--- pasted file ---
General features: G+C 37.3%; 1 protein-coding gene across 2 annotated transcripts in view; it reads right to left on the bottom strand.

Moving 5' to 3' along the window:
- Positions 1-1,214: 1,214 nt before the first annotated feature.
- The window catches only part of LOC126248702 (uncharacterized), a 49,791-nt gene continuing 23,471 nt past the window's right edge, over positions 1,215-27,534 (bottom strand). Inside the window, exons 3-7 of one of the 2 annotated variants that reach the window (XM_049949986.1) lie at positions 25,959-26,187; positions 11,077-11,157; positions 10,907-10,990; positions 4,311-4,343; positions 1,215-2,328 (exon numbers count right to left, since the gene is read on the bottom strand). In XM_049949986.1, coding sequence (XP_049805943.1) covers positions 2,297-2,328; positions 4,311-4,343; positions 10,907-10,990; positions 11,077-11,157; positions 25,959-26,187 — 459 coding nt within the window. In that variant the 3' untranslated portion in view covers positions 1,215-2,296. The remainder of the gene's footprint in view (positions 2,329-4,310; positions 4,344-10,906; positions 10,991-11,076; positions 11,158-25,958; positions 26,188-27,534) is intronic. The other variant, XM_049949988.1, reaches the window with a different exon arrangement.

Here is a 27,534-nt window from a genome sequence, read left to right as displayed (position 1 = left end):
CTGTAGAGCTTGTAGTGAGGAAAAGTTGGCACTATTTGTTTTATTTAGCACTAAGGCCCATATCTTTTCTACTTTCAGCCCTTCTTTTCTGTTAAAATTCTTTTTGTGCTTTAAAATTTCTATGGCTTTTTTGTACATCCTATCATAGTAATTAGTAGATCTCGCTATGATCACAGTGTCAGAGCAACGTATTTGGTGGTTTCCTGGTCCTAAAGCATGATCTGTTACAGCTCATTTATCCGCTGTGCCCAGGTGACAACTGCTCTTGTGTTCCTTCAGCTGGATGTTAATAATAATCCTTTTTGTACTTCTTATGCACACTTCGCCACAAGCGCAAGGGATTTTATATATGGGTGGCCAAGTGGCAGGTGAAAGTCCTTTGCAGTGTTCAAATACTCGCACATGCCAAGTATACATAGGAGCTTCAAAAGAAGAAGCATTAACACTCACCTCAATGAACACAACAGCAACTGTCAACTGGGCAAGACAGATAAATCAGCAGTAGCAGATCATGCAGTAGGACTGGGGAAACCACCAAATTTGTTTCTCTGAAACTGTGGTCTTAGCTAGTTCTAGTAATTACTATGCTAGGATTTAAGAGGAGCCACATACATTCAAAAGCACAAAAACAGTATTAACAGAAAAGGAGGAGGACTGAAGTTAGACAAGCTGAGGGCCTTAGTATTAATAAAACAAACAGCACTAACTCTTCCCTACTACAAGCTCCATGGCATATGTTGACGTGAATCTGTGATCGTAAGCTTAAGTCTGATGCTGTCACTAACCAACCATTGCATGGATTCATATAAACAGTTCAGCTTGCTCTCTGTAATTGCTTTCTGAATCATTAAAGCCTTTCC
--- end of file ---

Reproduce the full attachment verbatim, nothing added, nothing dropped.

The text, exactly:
General features: G+C 37.3%; 1 protein-coding gene across 2 annotated transcripts in view; it reads right to left on the bottom strand.

Moving 5' to 3' along the window:
- Positions 1-1,214: 1,214 nt before the first annotated feature.
- The window catches only part of LOC126248702 (uncharacterized), a 49,791-nt gene continuing 23,471 nt past the window's right edge, over positions 1,215-27,534 (bottom strand). Inside the window, exons 3-7 of one of the 2 annotated variants that reach the window (XM_049949986.1) lie at positions 25,959-26,187; positions 11,077-11,157; positions 10,907-10,990; positions 4,311-4,343; positions 1,215-2,328 (exon numbers count right to left, since the gene is read on the bottom strand). In XM_049949986.1, coding sequence (XP_049805943.1) covers positions 2,297-2,328; positions 4,311-4,343; positions 10,907-10,990; positions 11,077-11,157; positions 25,959-26,187 — 459 coding nt within the window. In that variant the 3' untranslated portion in view covers positions 1,215-2,296. The remainder of the gene's footprint in view (positions 2,329-4,310; positions 4,344-10,906; positions 10,991-11,076; positions 11,158-25,958; positions 26,188-27,534) is intronic. The other variant, XM_049949988.1, reaches the window with a different exon arrangement.

Here is a 27,534-nt window from a genome sequence, read left to right as displayed (position 1 = left end):
CTGTAGAGCTTGTAGTGAGGAAAAGTTGGCACTATTTGTTTTATTTAGCACTAAGGCCCATATCTTTTCTACTTTCAGCCCTTCTTTTCTGTTAAAATTCTTTTTGTGCTTTAAAATTTCTATGGCTTTTTTGTACATCCTATCATAGTAATTAGTAGATCTCGCTATGATCACAGTGTCAGAGCAACGTATTTGGTGGTTTCCTGGTCCTAAAGCATGATCTGTTACAGCTCATTTATCCGCTGTGCCCAGGTGACAACTGCTCTTGTGTTCCTTCAGCTGGATGTTAATAATAATCCTTTTTGTACTTCTTATGCACACTTCGCCACAAGCGCAAGGGATTTTATATATGGGTGGCCAAGTGGCAGGTGAAAGTCCTTTGCAGTGTTCAAATACTCGCACATGCCAAGTATACATAGGAGCTTCAAAAGAAGAAGCATTAACACTCACCTCAATGAACACAACAGCAACTGTCAACTGGGCAAGACAGATAAATCAGCAGTAGCAGATCATGCAGTAGGACTGGGGAAACCACCAAATTTGTTTCTCTGAAACTGTGGTCTTAGCTAGTTCTAGTAATTACTATGCTAGGATTTAAGAGGAGCCACATACATTCAAAAGCACAAAAACAGTATTAACAGAAAAGGAGGAGGACTGAAGTTAGACAAGCTGAGGGCCTTAGTATTAATAAAACAAACAGCACTAACTCTTCCCTACTACAAGCTCCATGGCATATGTTGACGTGAATCTGTGATCGTAAGCTTAAGTCTGATGCTGTCACTAACCAACCATTGCATGGATTCATATAAACAGTTCAGCTTGCTCTCTGTAATTGCTTTCTGAATCATTAAAGCCTTTCC